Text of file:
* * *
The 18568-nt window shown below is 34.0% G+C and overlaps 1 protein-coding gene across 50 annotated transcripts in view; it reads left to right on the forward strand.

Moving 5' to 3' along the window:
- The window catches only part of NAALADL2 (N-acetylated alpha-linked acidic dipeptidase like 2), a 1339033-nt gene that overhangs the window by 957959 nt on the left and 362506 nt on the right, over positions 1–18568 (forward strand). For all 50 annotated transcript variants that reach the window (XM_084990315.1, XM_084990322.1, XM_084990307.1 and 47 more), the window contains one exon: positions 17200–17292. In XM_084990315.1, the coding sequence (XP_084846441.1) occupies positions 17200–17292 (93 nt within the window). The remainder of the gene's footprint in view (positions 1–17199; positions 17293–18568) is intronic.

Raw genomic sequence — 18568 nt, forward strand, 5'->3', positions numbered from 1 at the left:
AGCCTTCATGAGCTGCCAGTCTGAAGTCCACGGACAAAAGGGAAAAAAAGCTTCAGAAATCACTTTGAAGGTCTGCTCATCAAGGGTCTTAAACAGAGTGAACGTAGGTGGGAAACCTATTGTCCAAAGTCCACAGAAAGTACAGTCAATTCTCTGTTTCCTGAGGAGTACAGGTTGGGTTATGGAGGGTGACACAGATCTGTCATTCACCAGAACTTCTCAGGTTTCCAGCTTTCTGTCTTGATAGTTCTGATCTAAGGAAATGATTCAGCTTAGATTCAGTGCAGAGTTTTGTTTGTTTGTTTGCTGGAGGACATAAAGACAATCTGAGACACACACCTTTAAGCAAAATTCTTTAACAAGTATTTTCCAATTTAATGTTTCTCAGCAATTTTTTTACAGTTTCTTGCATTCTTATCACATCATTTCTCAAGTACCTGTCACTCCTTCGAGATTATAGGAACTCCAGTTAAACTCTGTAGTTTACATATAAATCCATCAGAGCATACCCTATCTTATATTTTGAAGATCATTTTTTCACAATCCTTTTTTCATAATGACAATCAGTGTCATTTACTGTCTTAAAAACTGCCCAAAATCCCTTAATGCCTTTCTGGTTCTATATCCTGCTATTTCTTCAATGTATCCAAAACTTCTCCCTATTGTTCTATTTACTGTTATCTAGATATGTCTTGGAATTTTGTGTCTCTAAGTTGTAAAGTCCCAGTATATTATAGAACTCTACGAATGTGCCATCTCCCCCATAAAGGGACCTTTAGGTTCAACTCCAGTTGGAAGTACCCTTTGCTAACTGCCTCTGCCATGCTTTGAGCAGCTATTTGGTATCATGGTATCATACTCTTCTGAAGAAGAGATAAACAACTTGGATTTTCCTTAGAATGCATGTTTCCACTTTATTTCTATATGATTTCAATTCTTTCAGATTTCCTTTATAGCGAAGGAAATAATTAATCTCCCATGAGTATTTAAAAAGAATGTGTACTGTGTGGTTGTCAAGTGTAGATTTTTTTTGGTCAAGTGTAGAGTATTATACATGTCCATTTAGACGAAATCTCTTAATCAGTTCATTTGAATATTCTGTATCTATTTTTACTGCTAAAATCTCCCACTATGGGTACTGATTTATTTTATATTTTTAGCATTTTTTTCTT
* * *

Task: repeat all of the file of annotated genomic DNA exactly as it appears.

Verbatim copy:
The 18568-nt window shown below is 34.0% G+C and overlaps 1 protein-coding gene across 50 annotated transcripts in view; it reads left to right on the forward strand.

Moving 5' to 3' along the window:
- The window catches only part of NAALADL2 (N-acetylated alpha-linked acidic dipeptidase like 2), a 1339033-nt gene that overhangs the window by 957959 nt on the left and 362506 nt on the right, over positions 1–18568 (forward strand). For all 50 annotated transcript variants that reach the window (XM_084990315.1, XM_084990322.1, XM_084990307.1 and 47 more), the window contains one exon: positions 17200–17292. In XM_084990315.1, the coding sequence (XP_084846441.1) occupies positions 17200–17292 (93 nt within the window). The remainder of the gene's footprint in view (positions 1–17199; positions 17293–18568) is intronic.

Raw genomic sequence — 18568 nt, forward strand, 5'->3', positions numbered from 1 at the left:
AGCCTTCATGAGCTGCCAGTCTGAAGTCCACGGACAAAAGGGAAAAAAAGCTTCAGAAATCACTTTGAAGGTCTGCTCATCAAGGGTCTTAAACAGAGTGAACGTAGGTGGGAAACCTATTGTCCAAAGTCCACAGAAAGTACAGTCAATTCTCTGTTTCCTGAGGAGTACAGGTTGGGTTATGGAGGGTGACACAGATCTGTCATTCACCAGAACTTCTCAGGTTTCCAGCTTTCTGTCTTGATAGTTCTGATCTAAGGAAATGATTCAGCTTAGATTCAGTGCAGAGTTTTGTTTGTTTGTTTGCTGGAGGACATAAAGACAATCTGAGACACACACCTTTAAGCAAAATTCTTTAACAAGTATTTTCCAATTTAATGTTTCTCAGCAATTTTTTTACAGTTTCTTGCATTCTTATCACATCATTTCTCAAGTACCTGTCACTCCTTCGAGATTATAGGAACTCCAGTTAAACTCTGTAGTTTACATATAAATCCATCAGAGCATACCCTATCTTATATTTTGAAGATCATTTTTTCACAATCCTTTTTTCATAATGACAATCAGTGTCATTTACTGTCTTAAAAACTGCCCAAAATCCCTTAATGCCTTTCTGGTTCTATATCCTGCTATTTCTTCAATGTATCCAAAACTTCTCCCTATTGTTCTATTTACTGTTATCTAGATATGTCTTGGAATTTTGTGTCTCTAAGTTGTAAAGTCCCAGTATATTATAGAACTCTACGAATGTGCCATCTCCCCCATAAAGGGACCTTTAGGTTCAACTCCAGTTGGAAGTACCCTTTGCTAACTGCCTCTGCCATGCTTTGAGCAGCTATTTGGTATCATGGTATCATACTCTTCTGAAGAAGAGATAAACAACTTGGATTTTCCTTAGAATGCATGTTTCCACTTTATTTCTATATGATTTCAATTCTTTCAGATTTCCTTTATAGCGAAGGAAATAATTAATCTCCCATGAGTATTTAAAAAGAATGTGTACTGTGTGGTTGTCAAGTGTAGATTTTTTTTGGTCAAGTGTAGAGTATTATACATGTCCATTTAGACGAAATCTCTTAATCAGTTCATTTGAATATTCTGTATCTATTTTTACTGCTAAAATCTCCCACTATGGGTACTGATTTATTTTATATTTTTAGCATTTTTTTCTT